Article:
Stephane Peineau
  • E-mail :[email]
  • Phone : (+33) 03 22 82 79 32
  • Location : Amiens, France
Last update 2017-05-12 12:44:19.851

Stephane Peineau PhD, HDR, Neurosciences, Electrophysiologist

Course and current status

Present Appointment

Researcher; Chair of Excellence "Synaptic Plasticity", GRAP ERI24 , Université de Picardie Jules Verne, Amiens, France

and

Senior Research Associate; Graham Collingridge's Team, University of Bristol, Bristol, UK

 

Previous Appointment

  • 2007-2017: Senior Resarch Associate; Graham Collingridge's Team, University of Bristol, Bristol, UK and UMR1141, Hôpital Robert Debré, Paris , France
  • 2005 - 2006: Research Associate; Graham collingridge's team, University of Bristol, Bristol, UK
  • 2004 – 2005: Research Assistant; Graham Collingridge’s team, University of Bristol, Bristol, UK
  • 2003 – 2004: Postdoctoral Fellow; Graham Collingridge’s team, University of Bristol, Bristol, UK

 

 Academic Qualifications

  • 2016: Habilitation to Conduct Research - University of Paris 7 (Paris, France)
  • 1998-2002: PhD in Neurosciences - University of Paris VI (PhD School: Brain, Cognition, Behaviour), France - Laboratory: INSERM U549 (Paris)
  • 1997-1998: DEA (Diplôme d’Etudes Approfondies) in Neurosciences - University of Paris VI (equivalent of a Master 2, France)
  • 1996-1997: Maîtrise of Cellular Biology and Animal Physiology - University of Tours (equivalent of a Master 1, France)
  • 1995-1996: Licence of Cellular Biology and Animal Physiology - University of Tours (equivalent of a Licence 3, France)
  • 1994-1995: DEUG (Diplôme d’Etudes Universitaires Générales) Biologie II - University of Tours (equivalent of a Licence 2, France)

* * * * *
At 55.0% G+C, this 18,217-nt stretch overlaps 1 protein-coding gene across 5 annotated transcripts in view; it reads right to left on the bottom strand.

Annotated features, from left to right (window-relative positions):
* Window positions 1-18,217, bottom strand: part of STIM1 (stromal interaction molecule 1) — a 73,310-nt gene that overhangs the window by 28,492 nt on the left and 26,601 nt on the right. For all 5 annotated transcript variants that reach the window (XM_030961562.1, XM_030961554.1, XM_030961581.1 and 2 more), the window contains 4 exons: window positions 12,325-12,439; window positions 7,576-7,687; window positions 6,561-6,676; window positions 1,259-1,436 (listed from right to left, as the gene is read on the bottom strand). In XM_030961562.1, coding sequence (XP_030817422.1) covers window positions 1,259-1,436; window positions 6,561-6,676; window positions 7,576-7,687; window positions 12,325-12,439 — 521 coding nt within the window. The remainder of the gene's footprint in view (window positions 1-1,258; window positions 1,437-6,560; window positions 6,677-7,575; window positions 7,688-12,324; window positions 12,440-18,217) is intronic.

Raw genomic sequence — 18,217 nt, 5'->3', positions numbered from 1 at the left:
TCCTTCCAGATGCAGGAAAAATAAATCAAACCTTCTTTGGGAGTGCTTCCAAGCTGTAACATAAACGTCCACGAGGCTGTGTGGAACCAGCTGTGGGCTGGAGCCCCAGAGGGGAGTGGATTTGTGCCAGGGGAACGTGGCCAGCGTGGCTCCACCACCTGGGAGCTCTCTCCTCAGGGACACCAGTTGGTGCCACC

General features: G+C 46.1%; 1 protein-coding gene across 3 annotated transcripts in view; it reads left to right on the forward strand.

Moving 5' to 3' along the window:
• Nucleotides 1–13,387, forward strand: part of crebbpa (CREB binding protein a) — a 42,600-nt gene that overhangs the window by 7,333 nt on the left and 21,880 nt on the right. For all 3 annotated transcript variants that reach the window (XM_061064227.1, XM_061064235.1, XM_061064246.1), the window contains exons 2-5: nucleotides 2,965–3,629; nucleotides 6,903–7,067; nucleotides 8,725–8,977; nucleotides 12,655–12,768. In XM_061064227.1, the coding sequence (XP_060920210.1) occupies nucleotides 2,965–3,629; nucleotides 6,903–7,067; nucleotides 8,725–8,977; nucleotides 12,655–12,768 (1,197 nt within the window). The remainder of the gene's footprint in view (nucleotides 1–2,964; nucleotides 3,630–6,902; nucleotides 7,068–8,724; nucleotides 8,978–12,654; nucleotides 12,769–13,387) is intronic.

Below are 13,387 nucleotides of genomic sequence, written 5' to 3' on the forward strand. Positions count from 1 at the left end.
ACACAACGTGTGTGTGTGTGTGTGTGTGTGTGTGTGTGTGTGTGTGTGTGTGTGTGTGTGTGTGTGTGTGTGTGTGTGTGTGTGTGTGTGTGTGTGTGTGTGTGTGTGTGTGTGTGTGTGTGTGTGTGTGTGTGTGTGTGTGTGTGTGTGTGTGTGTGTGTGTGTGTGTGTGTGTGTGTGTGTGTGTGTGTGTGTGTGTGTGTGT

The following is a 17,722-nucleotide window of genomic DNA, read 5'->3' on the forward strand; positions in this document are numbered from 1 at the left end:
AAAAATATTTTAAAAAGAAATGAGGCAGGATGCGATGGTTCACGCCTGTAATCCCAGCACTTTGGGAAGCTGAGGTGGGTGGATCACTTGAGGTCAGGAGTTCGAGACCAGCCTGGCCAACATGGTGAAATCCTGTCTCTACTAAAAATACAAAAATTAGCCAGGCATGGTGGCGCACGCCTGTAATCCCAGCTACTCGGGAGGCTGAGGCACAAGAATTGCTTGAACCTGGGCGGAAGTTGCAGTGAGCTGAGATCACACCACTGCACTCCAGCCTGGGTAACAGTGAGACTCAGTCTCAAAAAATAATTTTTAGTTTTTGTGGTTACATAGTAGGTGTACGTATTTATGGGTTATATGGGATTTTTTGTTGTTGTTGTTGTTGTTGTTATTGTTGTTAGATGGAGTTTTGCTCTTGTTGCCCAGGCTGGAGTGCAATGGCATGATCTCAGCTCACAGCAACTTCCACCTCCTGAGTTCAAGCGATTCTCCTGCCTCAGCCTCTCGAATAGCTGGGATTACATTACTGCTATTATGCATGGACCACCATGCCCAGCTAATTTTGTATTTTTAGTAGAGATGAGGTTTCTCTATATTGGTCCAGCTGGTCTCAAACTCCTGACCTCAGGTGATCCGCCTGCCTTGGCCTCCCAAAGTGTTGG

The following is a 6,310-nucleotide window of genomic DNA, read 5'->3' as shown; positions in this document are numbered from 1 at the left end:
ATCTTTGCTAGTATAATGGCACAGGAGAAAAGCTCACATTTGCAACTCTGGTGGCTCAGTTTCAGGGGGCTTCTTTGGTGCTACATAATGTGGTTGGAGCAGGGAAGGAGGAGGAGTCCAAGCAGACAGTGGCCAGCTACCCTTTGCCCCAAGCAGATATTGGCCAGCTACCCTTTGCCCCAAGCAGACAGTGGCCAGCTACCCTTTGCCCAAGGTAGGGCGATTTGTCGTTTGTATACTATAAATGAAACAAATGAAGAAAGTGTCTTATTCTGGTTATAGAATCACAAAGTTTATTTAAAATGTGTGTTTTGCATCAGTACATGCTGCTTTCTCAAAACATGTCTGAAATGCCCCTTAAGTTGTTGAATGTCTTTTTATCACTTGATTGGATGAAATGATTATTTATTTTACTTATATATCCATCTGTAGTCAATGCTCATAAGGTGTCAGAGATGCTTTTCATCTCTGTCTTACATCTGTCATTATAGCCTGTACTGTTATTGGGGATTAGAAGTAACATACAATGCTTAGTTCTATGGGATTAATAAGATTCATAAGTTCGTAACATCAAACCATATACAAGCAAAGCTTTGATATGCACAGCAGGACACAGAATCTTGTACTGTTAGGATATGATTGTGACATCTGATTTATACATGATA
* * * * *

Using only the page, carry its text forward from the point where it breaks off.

• 1993-1994: DEUG (Diplôme d’Etudes Universitaires Générales) Biologie I - University of Tours (equivalent of a Licence 1, France)

Scientific summary

My research works focus mainly on the deciphering of the cellular mechanisms associated with excitatory synaptic transmission inhibition within the brain, especially those involved during  i) long term synaptic plasticity (Long term Depression), ii) neuroinflammation, iii) alcohol consumption (binge Drinking) or iv) neuropeptide release.

Long Term Depression (LTD) is a family of synaptic plasticity mechanisms that can be triggered by the synaptic or pharmacological activation of glutamate receptors, in particular NMDARs and mGluRs, or other neurotransmitter receptors. LTD is expressed by a long lasting decrease in the efficiency of synaptic transmission, in particular that mediated by the synaptic activation of AMPARs, and may involve presynaptic and postsynaptic mechanisms. Complex signalling cascades, involving Ca2+ sensors, protein-protein binding/unbinding, protein kinases and phosphatases, proteases and other signalling molecules, link induction to expression of LTD. We have identified two new signalling pathways crucial for LTD induction: the first one involves Glycogen Synthase Kinase 3 (GSK3) and Protein Phosphatase 1 (PP1), the second one involves the "inflammatory signalling cascade" Janus Kinase 2 (JAK2) / signal transducer and activator of transcription 3 (STAT3).

Neuropeptides and molecules released during neuroinflammation, like cytokines, interacting with neuronal function have turned out to be a major regulatory mechanism in the control of neuronal excitability and neuronal network activity leading them to play an important role on neuroendocrine, motor and cognitive functions. 

By studying somatostatin inhibition of excitatory transmission, we have shown that somatostatin induced inhibition of AMPAR currents requires a concomitant activation of sst2 receptors with either NMDARs and/or mGluRs. This modulation depends on changes in intracellular calcium concentration induced by calcium flux through NMDARs or calcium release from intracellular stores following mGluRs activation. Sst2 receptors are subject to an intense trafficking and this is believed to interfere with the capacity of somatostatin to modulate excitatory signalling.

Our last works show a complex relationship between the glutamatergic system and the immune system. On one side, immune system is dependant of the glutamatergic system and on the other side, the neuroinflammation is a powerfull modulator of glutamatergic synaptic plasticity by directly interacting at the level of the synaptic plasticity intraneuronal signalling pathways.

Interestingly, binge drinking leads to LTD suppression and is associated with a neuroinflammatory pattern. We are now investigating the links between Alcohol, neurinflammation and synaptic plasticity alterations.

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